People wear face masks as they ride ‘The Goliath’, roller coaster at La Ronde amusement park in Montreal, Saturday, July 25, 2020, as the COVID-19 pandemic continues in Canada and around the world. The wearing of masks or protective face coverings is mandatory in Quebec as of July 18. THE CANADIAN PRESS/Graham Hughes

People wear face masks as they ride ‘The Goliath’, roller coaster at La Ronde amusement park in Montreal, Saturday, July 25, 2020, as the COVID-19 pandemic continues in Canada and around the world. The wearing of masks or protective face coverings is mandatory in Quebec as of July 18. THE CANADIAN PRESS/Graham Hughes

Amusement parks welcome back fewer guests with new pandemic precautions

Physical distancing, extra sanitizing in affect at Canada’s them park

Quebecers who have spent the summer missing the Goliath’s 170-foot drops are in luck.

The sky-high ride was among more than 40 attractions in operation this weekend as Six Flags Entertainment Corp. reopened its La Ronde amusement park in Montreal following a months-long closure to stop the spread of COVID-19.

But the park — and a handful of its counterparts across Canada — are looking a lot different these days as operators unveil a slew of measures meant to keep guests safe.

“There used to be thousands and thousands of people walking around, huge lineups and crowds and all that, but this is not what you will see when you get to La Ronde because this is a new reality,” said spokesperson Karina Thevenin.

La Ronde opened in preview mode on Saturday and Sunday, along with this coming Friday. It will host a few exclusive days for members and seasons pass holders on Aug. 1 and 2 before welcoming the general public.

La Ronde has rolled out a new online reservation systems that helps it restrict capacity and stagger entry times, so guests can easily physically distance.

When they arrive, guests are asked to don a mask and to step through a thermal imaging system that will measure body temperature and help the park weed out guests who may have COVID-19 symptoms.

While queuing for rides, guests will see footprints and markers on the ground, helping them to keep six feet or more apart, and rides will also have seats blocked off to aid with physical distancing.

While the Fuji-Q Highland amusement park near Tokyo has asked guests to “scream inside your heart” and not out loud to stop the spread of COVID-19, Thevenin said guests are free to make noise as long as they are wearing a mask.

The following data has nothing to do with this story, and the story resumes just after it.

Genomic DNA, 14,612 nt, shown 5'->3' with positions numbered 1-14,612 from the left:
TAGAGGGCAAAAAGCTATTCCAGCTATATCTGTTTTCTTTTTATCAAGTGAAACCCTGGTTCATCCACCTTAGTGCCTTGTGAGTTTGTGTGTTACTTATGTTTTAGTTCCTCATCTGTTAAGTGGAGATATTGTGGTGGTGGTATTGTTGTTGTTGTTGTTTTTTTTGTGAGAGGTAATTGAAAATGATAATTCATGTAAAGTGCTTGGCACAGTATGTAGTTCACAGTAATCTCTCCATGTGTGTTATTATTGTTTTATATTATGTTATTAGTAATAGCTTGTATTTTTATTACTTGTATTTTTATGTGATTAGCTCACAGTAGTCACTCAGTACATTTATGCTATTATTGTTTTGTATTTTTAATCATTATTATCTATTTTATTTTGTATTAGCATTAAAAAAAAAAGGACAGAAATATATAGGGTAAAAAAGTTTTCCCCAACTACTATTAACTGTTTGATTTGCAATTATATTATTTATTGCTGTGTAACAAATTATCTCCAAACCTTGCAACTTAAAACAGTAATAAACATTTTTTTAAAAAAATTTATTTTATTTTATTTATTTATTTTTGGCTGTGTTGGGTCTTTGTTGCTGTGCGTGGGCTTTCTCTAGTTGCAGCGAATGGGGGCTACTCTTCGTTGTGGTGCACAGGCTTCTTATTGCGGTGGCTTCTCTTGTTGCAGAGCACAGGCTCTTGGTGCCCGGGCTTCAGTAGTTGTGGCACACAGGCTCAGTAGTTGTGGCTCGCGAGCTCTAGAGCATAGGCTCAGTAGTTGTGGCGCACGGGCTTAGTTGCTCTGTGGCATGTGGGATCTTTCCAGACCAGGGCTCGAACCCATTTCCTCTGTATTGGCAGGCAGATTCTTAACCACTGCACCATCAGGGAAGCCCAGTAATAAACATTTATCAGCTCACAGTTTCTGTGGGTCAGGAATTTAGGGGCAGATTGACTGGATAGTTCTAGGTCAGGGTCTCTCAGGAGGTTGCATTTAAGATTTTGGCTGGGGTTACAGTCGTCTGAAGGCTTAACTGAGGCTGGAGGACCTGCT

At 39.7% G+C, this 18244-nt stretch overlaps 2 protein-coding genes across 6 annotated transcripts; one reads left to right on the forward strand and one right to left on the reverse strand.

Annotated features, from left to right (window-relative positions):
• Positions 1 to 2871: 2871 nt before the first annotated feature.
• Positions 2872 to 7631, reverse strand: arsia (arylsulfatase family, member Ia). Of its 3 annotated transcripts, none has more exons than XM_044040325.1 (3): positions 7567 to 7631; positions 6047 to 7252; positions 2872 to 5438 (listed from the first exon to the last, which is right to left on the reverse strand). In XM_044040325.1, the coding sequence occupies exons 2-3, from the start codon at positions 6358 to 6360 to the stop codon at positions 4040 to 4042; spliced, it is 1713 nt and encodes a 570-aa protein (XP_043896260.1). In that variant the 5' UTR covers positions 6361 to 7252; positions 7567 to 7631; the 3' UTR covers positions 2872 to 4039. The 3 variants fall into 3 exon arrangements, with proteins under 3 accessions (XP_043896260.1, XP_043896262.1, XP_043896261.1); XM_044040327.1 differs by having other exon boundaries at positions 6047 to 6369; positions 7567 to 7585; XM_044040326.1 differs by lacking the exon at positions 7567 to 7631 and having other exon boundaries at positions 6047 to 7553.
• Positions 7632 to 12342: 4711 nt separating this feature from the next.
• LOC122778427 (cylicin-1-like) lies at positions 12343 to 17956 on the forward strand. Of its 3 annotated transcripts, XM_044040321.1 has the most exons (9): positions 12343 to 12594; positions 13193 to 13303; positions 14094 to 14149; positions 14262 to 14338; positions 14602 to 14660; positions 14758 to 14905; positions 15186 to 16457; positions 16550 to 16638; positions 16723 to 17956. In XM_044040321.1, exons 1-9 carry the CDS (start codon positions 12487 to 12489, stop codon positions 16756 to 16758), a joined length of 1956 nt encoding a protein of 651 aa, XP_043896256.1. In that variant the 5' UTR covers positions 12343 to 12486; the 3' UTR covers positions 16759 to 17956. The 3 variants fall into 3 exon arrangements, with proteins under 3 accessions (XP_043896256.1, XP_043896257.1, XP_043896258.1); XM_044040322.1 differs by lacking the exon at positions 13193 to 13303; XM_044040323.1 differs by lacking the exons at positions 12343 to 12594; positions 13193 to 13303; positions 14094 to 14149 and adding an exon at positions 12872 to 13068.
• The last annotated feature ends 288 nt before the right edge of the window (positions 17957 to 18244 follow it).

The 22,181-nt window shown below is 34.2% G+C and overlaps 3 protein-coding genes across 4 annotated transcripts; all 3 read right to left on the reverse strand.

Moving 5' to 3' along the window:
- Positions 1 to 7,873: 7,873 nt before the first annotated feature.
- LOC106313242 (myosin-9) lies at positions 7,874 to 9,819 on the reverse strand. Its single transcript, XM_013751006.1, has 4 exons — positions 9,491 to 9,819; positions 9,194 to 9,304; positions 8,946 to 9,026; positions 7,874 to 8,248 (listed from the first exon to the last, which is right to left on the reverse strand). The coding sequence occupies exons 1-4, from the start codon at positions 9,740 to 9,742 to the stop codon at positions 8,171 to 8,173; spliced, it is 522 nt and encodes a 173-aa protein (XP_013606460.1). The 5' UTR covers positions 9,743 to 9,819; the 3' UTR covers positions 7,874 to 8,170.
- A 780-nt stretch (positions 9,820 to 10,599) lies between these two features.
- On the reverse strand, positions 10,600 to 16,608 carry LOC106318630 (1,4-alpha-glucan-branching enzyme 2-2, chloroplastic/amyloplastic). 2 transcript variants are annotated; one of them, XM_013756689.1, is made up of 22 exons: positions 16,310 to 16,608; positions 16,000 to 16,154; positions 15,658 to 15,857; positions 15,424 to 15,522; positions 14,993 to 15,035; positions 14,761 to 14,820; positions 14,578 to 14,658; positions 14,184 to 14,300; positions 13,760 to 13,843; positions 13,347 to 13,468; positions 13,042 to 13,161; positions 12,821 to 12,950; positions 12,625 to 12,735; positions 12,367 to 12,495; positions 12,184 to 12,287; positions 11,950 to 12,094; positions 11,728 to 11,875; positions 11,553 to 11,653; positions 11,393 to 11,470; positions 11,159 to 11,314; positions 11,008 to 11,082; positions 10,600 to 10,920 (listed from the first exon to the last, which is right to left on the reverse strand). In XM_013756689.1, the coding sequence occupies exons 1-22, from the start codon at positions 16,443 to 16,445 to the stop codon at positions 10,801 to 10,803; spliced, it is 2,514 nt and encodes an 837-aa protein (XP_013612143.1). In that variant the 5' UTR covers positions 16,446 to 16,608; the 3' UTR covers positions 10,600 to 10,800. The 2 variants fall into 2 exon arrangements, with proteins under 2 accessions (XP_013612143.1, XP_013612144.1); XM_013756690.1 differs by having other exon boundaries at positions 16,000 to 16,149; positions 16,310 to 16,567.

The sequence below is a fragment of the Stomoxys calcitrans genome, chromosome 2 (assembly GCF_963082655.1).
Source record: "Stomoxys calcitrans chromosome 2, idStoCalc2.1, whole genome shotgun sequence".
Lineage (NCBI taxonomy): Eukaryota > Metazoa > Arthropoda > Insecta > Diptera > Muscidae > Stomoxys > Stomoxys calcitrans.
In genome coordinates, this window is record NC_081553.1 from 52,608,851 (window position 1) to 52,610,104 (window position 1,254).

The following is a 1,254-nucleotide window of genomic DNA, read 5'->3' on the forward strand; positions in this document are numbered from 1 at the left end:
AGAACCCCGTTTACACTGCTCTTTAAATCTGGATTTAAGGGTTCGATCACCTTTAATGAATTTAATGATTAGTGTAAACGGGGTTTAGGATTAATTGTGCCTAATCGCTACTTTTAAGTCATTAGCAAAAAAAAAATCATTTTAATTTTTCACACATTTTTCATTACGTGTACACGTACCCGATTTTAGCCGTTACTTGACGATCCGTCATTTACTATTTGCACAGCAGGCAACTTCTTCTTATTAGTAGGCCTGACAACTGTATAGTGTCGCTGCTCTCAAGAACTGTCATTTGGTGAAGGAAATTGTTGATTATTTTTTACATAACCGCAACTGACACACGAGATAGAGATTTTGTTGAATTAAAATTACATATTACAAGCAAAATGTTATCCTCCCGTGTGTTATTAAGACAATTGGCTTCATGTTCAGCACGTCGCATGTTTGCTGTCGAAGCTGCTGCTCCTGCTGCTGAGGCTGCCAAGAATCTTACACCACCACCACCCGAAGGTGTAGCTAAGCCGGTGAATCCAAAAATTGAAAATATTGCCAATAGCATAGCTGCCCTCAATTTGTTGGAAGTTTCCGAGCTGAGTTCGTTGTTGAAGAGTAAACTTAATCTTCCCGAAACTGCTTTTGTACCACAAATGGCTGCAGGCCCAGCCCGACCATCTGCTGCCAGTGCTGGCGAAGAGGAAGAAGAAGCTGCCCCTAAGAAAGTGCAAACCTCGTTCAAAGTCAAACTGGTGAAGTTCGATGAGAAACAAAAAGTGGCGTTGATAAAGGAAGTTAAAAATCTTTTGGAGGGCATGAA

“I tried a roller coaster with a mask on and it works just fine,” Thevenin said. “I was screaming to my heart’s content.”

Meanwhile, Calaway Park in Calgary has kept six high-velocity rides, including Vortex, Ocean Motion, Free Fallin’ and Wave Rider, closed to stop the spread of droplets.

Out of 32 rides, 26 have reopened and six — Dodgem, Storm, Air Gliders, Bumble Blast, Sky Wynder and Dream Machine — require guests to wear a mask, said Bob Williams, the park’s general manager.

Calaway also upped its sanitizations, so rides are cleaned after every cycle, and staff wear face masks and sometimes, also shields.

Calaway settled on what COVID-19 precautions to take at the park by conferring with public health officials and consulting with other theme parks, though few have reopened in Canada.

Canada’s Wonderland, just outside Toronto in Vaughan, and Galaxyland at the West Edmonton Mall both remain closed.

Over in Cavendish, P.E.I, the Sandspit Amusement Park has been open since June 26 with increased precautions and an approach ”like a barbeque where you start low and go slow,” said Matthew Jelley, the president of Sandspit operator, Maritime Fun Group.

The park is operating at about 15 per cent capacity, but it took at least 10 days for it to attract even that many guests, he said.

Instead of charging guests who wanted to go on rides and letting the rest in free, Jelley said everyone must now pay admission.

It was a hard choice to make, but one that was necessary because the park has 365 days of expenses even though it isn’t welcoming guests year-round, he added.

READ MORE: Workers praise Disney virus safety, but will visitors come?

It’s a reality Shelley Frost, chief executive of Playland-operator Pacific North Exhibition, knows well.

The Vancouver park, she said, wasn’t able to accommodate end-of-school or graduation parties and had to open on July 17, far later than it usually would.

“We do about $60 million a year between the fair and our year-round events like concerts and festivals and we already have a confirmed loss of about $52 million of that, so we’ve been doing a lot of layoffs and austerity measures,” said Frost.

The park has yet to hit its reduced capacity rates, but guests are slowly returning to ride the Tea Cups, Sea to Sky Swinger and Bug Whirled.

The park will soon open bigger rides like a wooden roller coaster that Frost hopes will attract teens, but she is keeping her expectations muted.